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The Fence Post

Why Choose Stainless Steel?

July 9, 2019 | by Joe Morrell

Stainless steel sculpture

Stainless Steel Benefits:

Economic--requires less maintenance and replacement

Environmental--stainless steel is 100% recyclable and doesn't require a potentially polluting surface coating

Aesthetic--maintains a classic, attractive, sleek, and bright appearance

Temperature--from high to subzero, stainless steel maintains its properties, strength, and effectiveness

Safe--stainless steel is not hazardous to health

Hygienic--it's easy to clean and sterilize                                                                            

What's in it?

  • Iron
  • Chromium
  • Manganese
  • Carbon
  • and in some cases nickel and molybdenum

Chromium is key in bonding with these to create a protective surface film. 10.5% chromium is required to be considered stainless steel. The surface barrier created blocks water and oxygen from getting underneath, which in turn facilitates the protection of its iron foundation and enables its notable stain resistance. A few atomic layers of this barrier is enough to maintain the whole--we're talkin' a wavelength of light in thickness--so extremely thin and visually undetectable without significant magnification.


Famously, the top of the Chrysler Building uses stainless steel.

Two Main Classifications

Type 304--most common, with great corrosion resistance; affordable, appropriate to household appliances, and forms well. 304 has more chromium than 316. 

Type 316 (Marine Grade)--the presence of molybdenum increases anti-corrosion capacity and high heat stability. This takes things up a notch and is crucial for marine environments, refineries, and medical devices. It is used in situations where extreme hardness is required. Fence or mesh used in a coastal or saltwater environment requires 316, also in areas of air pollution, deicing salt, and volcanic activity. 316 also contains more nickel than 304--nickel enhances the strength, sustainability, and high-temperature properties of stainless steel.

  • The difference between 304 and 316 is not detectable with the naked eye
  • A material test report is something to look for when buying and questioning the grade of stainless steel
  • If you live within three miles from the coast, consider 316 for outdoor applications 

Offsetting Corrosion

When thinking about a fence, the main reason to go stainless is for long life. It repels corrosion and the toughness of stainless steel offsets the initial cost promising less repair and replacement. Unsightly rust is eliminated or substantially delayed. Its properties are indispensable in keeping a business or residence looking sharp and its longevity doesn't waste resources.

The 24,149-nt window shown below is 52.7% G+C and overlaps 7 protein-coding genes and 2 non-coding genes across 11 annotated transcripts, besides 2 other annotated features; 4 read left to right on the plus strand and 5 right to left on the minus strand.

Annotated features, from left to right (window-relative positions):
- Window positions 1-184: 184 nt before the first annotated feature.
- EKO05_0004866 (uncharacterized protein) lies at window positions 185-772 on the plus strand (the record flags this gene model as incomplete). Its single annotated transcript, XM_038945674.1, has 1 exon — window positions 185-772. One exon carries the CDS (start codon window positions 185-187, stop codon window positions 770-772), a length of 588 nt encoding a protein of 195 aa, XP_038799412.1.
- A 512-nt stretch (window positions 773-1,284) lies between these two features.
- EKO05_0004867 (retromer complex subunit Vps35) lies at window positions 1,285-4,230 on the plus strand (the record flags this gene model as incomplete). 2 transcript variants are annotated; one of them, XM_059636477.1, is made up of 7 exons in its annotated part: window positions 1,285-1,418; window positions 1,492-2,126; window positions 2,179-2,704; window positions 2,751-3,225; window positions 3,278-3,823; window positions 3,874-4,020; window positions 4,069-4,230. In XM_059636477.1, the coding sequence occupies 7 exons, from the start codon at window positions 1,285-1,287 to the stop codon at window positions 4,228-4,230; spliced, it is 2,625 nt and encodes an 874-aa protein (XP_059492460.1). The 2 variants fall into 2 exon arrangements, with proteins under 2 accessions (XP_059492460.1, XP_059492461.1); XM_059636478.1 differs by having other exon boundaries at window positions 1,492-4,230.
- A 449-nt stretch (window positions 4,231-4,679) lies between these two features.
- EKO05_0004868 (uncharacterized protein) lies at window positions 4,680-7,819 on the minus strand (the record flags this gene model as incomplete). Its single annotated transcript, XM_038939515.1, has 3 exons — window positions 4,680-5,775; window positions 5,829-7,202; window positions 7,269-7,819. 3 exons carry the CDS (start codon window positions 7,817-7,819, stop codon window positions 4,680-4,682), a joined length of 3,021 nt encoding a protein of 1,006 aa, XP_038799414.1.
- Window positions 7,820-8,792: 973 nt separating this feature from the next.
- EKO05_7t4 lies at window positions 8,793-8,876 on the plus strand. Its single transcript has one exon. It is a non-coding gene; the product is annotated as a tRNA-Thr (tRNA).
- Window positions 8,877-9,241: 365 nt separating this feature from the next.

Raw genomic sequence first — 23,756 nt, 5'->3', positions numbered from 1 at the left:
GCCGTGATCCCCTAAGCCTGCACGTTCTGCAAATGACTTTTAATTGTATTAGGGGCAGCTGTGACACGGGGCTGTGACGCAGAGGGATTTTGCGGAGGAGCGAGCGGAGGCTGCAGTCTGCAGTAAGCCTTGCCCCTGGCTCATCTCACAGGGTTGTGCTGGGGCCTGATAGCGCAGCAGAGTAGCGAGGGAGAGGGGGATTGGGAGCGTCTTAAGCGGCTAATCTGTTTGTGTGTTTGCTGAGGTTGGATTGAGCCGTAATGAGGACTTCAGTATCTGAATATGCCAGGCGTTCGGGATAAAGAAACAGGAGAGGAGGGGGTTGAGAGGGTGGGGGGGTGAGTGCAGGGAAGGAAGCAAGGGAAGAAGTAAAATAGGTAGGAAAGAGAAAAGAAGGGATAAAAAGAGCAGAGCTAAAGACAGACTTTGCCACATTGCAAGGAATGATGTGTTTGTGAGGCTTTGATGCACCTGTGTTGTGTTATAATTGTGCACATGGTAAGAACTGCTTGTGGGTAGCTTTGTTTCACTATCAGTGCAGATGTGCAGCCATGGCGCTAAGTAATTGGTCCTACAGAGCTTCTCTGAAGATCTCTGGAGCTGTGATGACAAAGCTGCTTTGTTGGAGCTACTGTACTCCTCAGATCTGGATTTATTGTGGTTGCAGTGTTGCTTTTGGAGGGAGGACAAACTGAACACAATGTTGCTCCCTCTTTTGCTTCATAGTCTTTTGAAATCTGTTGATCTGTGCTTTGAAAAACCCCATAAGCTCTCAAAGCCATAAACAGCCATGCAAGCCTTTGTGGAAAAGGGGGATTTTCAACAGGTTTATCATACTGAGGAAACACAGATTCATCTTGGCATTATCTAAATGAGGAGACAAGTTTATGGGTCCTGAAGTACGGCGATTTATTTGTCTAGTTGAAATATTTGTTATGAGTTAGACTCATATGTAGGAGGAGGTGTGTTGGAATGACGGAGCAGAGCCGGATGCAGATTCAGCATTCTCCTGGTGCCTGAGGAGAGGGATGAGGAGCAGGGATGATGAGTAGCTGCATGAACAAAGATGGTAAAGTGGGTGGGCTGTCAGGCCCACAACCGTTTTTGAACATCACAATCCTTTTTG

Unparalleled Durability 

In the long run, stainless steel is an economical choice. Seemingly more expensive at the outset; however, its consistency, service, and longevity make it an excellent buy.

Shop Stainless Steel


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Topics: stainless steel, 1/2x1/2, 1/4x/1/4, 23 gauge

Gopher vs. Fence Materials - What Is The Best Defense?

March 16, 2013 | by Rick Hoffman

Gopher in hole with Bill Murray from film Caddyshack

Battling the Wee Beasties

Who can forget the classic movie “Caddyshack” and Bill Murray’s ongoing battle with the varmints! It was hilarious in the movie but when it’s your yard being attacked, they don’t seem nearly as cute and cuddly. What can you do?  Well, you could always try to hire Bill Murray to blow up your yard or bring in a Gopher snake or Barn Owl to eat the rascals...or you can take a more sensible and less dramatic approach…install a gopher deterrent fence.  

Sure it’s a lot of work, but if protecting your land, lawn, trees, shrubs, and garden is important to you, then it’s worth it! Even one gopher can cause tremendous and costly damage. In most cases, it is only one gopher terrorizing your property since they are extremely territorial and solitary animals. It just looks like there must be a whole “herd” of them from all the holes and damage.

gopher pest control

Fighting Gophers, Rust, and Corrosion

The first step is choosing the right type of fence to use since it will have to withstand the rigors of being buried. Choosing the wrong type of fence can be a costly and very frustrating mistake. Chicken/poultry wire or aviary fence is not intended to be buried and will fail in a short period of time. Galvanized After Weld, Vinyl Coated, and Stainless Steel wire provide protection from rust and corrosion and will last for many years. Obviously, these are not the favorite choices of gophers!  In terms of mesh size, ½” x ½” is ideal because the openings are small and stiff enough to prevent gophers from gaining access to the surface.